Oregon Coast Whale Watch Week in Full Swing
(Oregon Coast) - Whale Watch Week started off with glorious weather on the Oregon coast today, going until New Year's Eve – December 31. This brings thousands of visitors to the coastline, hanging out on high vantage points as volunteers help you spot the massive cetaceans on their southward migration. (Photo above of a whale and her calf courtesy Seaside Aquarium).
Gray whales have left their Arctic hangouts and are making their way south to Baja to give birth. This migration route is close to shore, aiding the Whale Spoken Here program in their mission as they stand at nearly 30 spots everyday from 10 a.m. to 2 p.m.
These aren't the only places to engage in whale action, however. Even more inviting: conditions have been called "springlike" out there on the coast right now, and more of that is in store.
The peak of the migration occurs the last week of December or the first two weeks of January.
The winter migration is short and quick – usually only about four weeks – from mid-December to mid-January. The whales are not slowed by having calves in the pod and single-mindedly drive southwards in straight lines a few miles offshore. You can see their spouts, but they are distant.
About 18,000 gray whales will pass by the Oregon coast and another 1,000 or so Humpbacks may be seen.
The Whale Watch Week sites beging with one on the Washington coast at the Lewis and Clark Interpretive Center, Ilwaco, Washington.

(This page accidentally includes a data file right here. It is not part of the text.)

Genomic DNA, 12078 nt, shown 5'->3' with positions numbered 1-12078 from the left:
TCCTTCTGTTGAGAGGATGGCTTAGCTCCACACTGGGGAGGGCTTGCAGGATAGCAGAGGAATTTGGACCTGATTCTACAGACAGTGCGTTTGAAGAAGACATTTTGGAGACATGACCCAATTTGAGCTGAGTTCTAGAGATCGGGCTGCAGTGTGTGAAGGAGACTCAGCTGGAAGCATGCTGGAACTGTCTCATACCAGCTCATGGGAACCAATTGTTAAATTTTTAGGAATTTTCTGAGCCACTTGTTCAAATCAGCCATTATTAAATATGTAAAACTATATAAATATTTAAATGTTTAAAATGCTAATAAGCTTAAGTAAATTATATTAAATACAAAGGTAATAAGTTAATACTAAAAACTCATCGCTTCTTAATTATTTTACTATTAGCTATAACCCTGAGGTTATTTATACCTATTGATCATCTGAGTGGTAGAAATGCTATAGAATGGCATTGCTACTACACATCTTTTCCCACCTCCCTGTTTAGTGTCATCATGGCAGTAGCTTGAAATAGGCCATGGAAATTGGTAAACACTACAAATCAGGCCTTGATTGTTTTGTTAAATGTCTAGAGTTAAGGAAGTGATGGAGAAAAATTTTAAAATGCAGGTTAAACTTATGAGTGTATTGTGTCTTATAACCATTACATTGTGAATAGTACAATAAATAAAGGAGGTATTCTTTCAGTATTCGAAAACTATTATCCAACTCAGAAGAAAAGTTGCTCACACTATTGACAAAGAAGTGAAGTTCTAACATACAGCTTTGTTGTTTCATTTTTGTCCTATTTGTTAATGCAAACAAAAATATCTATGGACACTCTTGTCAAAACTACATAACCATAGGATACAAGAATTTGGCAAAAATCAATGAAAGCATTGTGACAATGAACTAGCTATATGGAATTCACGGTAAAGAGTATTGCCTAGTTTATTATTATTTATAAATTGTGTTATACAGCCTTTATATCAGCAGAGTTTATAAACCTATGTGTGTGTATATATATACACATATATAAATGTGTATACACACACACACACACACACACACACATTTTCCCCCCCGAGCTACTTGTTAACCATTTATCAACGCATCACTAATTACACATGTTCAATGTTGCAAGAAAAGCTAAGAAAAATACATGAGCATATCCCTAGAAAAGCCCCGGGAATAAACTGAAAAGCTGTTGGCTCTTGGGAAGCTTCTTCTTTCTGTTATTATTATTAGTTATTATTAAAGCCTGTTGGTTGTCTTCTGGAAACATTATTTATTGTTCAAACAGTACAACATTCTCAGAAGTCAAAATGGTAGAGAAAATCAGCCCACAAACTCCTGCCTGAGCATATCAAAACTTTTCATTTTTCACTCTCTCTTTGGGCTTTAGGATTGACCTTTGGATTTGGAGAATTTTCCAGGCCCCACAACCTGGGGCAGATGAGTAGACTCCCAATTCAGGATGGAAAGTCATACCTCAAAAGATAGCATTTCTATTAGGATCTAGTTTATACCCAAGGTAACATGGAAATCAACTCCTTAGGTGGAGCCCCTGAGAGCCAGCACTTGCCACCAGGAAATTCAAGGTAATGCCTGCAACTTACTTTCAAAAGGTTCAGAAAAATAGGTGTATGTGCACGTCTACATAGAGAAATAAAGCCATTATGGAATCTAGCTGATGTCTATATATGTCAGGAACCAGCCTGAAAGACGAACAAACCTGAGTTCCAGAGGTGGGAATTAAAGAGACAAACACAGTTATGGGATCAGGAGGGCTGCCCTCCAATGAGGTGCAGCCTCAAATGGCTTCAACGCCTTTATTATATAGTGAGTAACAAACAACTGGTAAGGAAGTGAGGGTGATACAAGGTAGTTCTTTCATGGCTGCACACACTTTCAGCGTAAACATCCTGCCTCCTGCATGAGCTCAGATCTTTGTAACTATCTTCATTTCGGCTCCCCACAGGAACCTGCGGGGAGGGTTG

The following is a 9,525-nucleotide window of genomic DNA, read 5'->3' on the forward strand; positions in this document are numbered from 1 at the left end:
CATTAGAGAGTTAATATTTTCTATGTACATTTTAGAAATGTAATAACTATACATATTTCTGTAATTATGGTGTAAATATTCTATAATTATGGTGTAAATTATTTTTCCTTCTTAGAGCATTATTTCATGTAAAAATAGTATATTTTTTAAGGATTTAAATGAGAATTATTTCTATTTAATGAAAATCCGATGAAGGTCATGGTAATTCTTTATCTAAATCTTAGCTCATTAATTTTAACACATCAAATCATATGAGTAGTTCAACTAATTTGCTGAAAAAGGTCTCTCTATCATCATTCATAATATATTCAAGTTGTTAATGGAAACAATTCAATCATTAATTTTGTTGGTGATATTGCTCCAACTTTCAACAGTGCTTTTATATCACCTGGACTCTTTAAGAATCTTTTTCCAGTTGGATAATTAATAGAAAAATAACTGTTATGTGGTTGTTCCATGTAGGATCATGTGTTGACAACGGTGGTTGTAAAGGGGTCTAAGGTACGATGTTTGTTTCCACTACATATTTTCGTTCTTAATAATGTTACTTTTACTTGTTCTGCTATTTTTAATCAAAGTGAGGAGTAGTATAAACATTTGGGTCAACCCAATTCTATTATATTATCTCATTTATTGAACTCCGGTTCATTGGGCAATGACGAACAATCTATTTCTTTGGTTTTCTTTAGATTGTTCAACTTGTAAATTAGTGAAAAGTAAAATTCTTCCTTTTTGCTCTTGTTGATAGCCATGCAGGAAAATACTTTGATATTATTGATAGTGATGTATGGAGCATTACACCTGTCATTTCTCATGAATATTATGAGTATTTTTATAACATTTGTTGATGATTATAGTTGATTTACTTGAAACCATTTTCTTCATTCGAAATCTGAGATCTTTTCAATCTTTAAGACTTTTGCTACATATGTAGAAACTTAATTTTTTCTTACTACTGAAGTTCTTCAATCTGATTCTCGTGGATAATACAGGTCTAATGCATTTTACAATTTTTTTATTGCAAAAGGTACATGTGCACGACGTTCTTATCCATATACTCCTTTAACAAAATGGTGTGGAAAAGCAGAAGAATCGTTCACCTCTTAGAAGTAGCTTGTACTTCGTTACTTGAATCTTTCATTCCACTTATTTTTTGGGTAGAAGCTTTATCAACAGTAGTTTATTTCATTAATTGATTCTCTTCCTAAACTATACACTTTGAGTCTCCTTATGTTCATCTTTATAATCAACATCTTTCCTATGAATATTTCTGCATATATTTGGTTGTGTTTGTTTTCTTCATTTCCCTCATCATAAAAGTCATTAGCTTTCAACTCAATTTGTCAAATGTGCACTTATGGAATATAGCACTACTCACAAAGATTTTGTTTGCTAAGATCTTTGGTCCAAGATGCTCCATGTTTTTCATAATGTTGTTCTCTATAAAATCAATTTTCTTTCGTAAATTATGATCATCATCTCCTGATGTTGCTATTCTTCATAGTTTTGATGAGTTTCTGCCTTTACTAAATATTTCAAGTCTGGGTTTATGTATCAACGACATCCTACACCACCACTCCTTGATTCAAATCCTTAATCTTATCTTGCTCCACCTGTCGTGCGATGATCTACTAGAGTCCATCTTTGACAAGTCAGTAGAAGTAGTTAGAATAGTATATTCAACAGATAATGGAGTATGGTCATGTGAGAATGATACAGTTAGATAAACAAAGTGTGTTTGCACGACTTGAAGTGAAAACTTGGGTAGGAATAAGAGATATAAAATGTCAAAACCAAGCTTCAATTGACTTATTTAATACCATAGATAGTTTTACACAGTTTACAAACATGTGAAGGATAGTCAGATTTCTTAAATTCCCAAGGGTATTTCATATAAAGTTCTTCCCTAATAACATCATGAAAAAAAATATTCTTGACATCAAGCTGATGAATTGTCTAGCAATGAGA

Ecola State Park in Cannon Beach has one, and about 15 miles south at the Neahkahnie Mountain Historic Marker Turnout on Highway 101, just above Manzanita.
On the Three Capes Tour there is Cape Meares State Scenic Viewpoint, Cape Lookout State Park (that one requires a 2.5-mile hike to the site at the tip of the Cape), and then several miles south at the top of Cape Kiwanda in Pacific City.
In Lincoln County, you'll find the most sites: Inn at Spanish Head Lobby on 10th floor (Lincoln City), Boiler Bay State Scenic Viewpoint (near Depoe Bay), The Whale Watching Center/in Depoe Bay, Rocky Creek State Scenic Viewpoint (just south of Depoe Bay), Cape Foulweather and the Devil's Punchbowl State Natural Area (both between Newport and Depoe Bay), Yaquina Head Outstanding Natural Area in Newport, and Don Davis City Park, also in Newport.
The next one is about a 30-minute drive south, past Yachats, at the Cape Perpetua Interpretive Center and the Cook's Chasm Turnout (directly on the Lincoln County/Lane County line).
About 15 miles south of there is the Sea Lion Caves Turnout – the large Highway 101 turnout south of tunnel, and a bit north of Florence.
On the southern Oregon coast, the Whale Watch sites are Umpqua Lighthouse, near Umpqua Lighthouse State Park, Shore Acres State Park, Face Rock Wayside State Scenic Viewpoint, Battle Rock Wayfinding Point, Port Orford, Cape Ferrelo, Harris Beach State Park, Brookings, Oregon, and the 9th Street Beach, Crescent City, California.
See WhaleSpoken.org for more.
During this time, the Hatfield Marine Science Center in Newport will host its own whale events. In the Visitor Center, you can view marine mammal skulls and other biofacts, and they will offer a special presentation about whales in the Hennings Auditorium each day at 1:30pm. The Hatfield is open daily from 10 am – 4 pm for this special Whale Watch Week event. Hatfield Marine Science Visitor Center
See more updates about Oregon Coast Whales here.
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